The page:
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Southern Hospitality

Located in the heart of the Houston Heights lies a historically significant piece of architecture.

Article by Christa Eixman

Photography by Courtesy of The Heights Ironworks

Originally published in River Oaks Lifestyle

Listed on the National Register of Historic Places, Heights Ironworks includes three historic residences and a tile block and glass workshop at the corner of 15th and Yale Street. The stunning residences and two beautiful courtyards, along with the industrial chic studio, have been renovated into a magnificent space for hosting special events, with charming accommodations for overnight guests.

The Houston Heights became a prime area of interest for investors after the Great Hurricane of 1900. Settlers of Galveston Bay, suffering from a terrible yellow fever outbreak, began looking for land with higher elevations and fewer mosquitos. One of these investors was a man named Harvey Wheeler from Connecticut. Historical records indicate that Wheeler built the primary house at Heights Ironworks known as "Yale House" in 1903.

The property changed hands repeatedly until 1926, when Austro-Hungarian immigrant Augustus (Gus) Koschany and his wife Marie purchased the estate and retained it for the next five decades. Gus was an ironworker and wanted to move his welding and machine shop to his home. In 1936, he added a clay tile block and glass workshop to house his business next to the carriage house he'd built in the 1920s. Gus and Marie's children sold the property in 1978.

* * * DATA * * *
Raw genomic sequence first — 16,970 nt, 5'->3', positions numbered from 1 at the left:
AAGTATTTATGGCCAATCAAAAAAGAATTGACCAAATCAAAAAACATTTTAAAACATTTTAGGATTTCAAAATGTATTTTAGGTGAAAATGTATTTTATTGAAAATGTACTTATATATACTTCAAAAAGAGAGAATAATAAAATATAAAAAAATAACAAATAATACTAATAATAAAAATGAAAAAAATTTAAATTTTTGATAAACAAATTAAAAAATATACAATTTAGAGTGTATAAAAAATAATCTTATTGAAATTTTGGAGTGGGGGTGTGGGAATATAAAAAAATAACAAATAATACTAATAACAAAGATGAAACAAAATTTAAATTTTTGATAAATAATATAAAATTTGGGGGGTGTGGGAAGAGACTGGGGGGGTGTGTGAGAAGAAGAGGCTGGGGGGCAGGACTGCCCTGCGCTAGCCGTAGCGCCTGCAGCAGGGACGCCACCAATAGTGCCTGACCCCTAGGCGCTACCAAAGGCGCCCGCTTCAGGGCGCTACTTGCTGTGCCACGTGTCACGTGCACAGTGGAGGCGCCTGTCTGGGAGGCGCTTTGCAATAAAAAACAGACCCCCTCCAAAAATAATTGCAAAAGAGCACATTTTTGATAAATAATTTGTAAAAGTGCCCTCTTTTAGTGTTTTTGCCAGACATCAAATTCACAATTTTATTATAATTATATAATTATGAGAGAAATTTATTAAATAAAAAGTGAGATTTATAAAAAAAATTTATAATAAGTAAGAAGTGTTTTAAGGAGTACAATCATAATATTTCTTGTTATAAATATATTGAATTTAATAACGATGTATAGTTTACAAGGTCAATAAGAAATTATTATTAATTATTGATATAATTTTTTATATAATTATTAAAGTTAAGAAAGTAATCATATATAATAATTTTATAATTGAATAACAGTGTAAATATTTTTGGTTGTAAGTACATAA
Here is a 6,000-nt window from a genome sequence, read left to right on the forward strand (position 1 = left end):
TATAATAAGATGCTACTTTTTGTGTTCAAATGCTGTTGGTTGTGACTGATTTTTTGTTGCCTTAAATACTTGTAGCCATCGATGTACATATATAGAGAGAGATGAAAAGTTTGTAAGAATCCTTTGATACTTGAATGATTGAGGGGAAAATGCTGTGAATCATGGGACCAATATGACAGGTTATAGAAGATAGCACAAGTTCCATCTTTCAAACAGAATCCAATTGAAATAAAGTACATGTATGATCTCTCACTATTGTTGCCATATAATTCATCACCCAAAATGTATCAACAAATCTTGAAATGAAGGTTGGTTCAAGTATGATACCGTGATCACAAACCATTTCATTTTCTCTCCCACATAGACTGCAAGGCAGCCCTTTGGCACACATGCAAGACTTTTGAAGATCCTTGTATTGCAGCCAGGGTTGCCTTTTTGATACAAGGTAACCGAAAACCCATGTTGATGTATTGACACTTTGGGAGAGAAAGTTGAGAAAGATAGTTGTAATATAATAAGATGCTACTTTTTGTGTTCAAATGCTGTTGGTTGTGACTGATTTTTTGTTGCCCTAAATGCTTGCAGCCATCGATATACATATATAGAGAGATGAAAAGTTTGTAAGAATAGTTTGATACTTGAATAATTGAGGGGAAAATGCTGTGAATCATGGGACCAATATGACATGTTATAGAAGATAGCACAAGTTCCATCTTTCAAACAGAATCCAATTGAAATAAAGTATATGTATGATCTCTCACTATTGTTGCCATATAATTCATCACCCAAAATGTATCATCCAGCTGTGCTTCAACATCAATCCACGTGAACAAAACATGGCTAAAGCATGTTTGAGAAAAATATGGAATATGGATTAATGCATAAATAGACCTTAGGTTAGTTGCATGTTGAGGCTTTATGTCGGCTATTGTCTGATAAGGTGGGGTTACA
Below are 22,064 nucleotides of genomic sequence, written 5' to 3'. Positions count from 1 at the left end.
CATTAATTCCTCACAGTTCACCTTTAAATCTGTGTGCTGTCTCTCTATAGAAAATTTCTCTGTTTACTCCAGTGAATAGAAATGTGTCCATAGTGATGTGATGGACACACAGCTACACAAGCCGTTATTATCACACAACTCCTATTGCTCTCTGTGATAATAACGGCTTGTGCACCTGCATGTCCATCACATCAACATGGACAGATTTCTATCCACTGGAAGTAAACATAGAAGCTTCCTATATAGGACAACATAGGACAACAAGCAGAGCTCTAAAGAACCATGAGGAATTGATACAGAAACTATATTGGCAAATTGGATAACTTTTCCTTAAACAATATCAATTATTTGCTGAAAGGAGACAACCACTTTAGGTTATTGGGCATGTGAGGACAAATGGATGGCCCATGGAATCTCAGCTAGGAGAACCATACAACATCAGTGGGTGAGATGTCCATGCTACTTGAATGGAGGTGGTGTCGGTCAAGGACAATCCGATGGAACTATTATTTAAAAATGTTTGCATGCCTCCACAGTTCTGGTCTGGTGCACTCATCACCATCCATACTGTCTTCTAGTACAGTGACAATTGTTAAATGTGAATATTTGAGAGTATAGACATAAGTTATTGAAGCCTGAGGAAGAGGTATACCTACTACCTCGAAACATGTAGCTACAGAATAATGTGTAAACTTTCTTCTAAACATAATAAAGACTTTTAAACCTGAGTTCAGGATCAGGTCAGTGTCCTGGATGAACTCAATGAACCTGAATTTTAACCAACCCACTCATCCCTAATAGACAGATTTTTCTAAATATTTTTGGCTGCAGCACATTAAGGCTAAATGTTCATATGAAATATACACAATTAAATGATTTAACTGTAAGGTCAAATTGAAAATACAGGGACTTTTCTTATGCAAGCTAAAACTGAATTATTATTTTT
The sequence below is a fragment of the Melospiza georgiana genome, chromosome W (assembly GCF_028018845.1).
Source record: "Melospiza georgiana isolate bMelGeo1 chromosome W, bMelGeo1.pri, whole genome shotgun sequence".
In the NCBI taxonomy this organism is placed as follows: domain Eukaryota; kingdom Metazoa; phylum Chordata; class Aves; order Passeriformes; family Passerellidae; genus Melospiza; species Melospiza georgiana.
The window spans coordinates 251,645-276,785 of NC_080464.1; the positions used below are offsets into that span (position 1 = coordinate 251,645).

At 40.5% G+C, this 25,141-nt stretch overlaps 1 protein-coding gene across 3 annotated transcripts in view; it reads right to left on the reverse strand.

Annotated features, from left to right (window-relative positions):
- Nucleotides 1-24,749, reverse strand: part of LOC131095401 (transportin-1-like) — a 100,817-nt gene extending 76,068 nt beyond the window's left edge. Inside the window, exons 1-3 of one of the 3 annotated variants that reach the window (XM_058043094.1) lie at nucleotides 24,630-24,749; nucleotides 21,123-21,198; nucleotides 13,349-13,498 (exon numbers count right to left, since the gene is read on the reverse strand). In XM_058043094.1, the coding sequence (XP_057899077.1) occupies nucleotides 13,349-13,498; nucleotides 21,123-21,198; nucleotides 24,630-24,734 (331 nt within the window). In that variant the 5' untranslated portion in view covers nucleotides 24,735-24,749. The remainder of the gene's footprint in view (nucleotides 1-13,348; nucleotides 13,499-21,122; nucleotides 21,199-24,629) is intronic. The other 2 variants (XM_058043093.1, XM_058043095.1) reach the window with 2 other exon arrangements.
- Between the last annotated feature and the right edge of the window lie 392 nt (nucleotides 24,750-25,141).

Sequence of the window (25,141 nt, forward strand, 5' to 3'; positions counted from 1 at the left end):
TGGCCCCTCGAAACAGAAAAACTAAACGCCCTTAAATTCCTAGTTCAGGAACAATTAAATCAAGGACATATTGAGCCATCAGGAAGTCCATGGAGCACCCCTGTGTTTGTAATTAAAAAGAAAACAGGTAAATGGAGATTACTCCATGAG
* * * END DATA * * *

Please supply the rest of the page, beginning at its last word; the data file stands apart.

This historic tract in the heart of the Heights transferred hands several times before the current owners, Lowell Bezanis and Dr. Maria Gomez, purchased it in 2013. The couple have lived in the Heights for over two decades and are passionate about restoring old buildings; refurbishing several other residences in the Heights, including their own home which was built in 1909. 

"We are committed to preserving and extending the useful life of iconic and sometimes quirky, local structures in our neighborhood," says the couple. "Our hope is that Heights Ironworks adds to the sense of history, community, and pride we have felt over the years while living in the Heights."

The restoration took many years, but the Yale House, Carriage House, Ironworks, and most recently, The Little Bungalow have all been exquisitely renovated. The Little Bungalow, originally built in 1914, was purchased and remodeled in 2020. The tract of land it sits upon was once part of the original parent tract, so Heights Ironworks today is as it was over a hundred years ago when wells provided water supply and horses were seen on today's Yale Street. 

The venue is stunning. Maria and Lowell worked with local architects Rogers + Labarthe to realize a thoughtful, sympathetic restoration of the space. The former Ironworks, elegantly covered in ivy, currently serves as the venue's indoor area, complete with a caterers kitchen, ADA restrooms, and rows of large windows allowing natural light to pour in from the adjacent lawn. The beautiful inconsistency of tile blocks, mortar, and industrial windows, along with the exposed wooden beams and ceiling joists, make the space unique and inviting. 

The perfectly manicured courtyards, including the secluded Bungalow Courtyard accessed via a lush landscaped pathway, are lit up by hanging lights at night, creating a memorable and romantic atmosphere. 

The Heights Ironworks is ideal for weddings, parties, and reunions. It also offers boutique hotel-style rooms for up to 18 overnight guests.

For a celebration full of character, elegance, and historical charm, check out Heights Ironworks for your next event.

  • Photo by: AnniqueMarie Photography
  • Photo by: AnniqueMarie Photography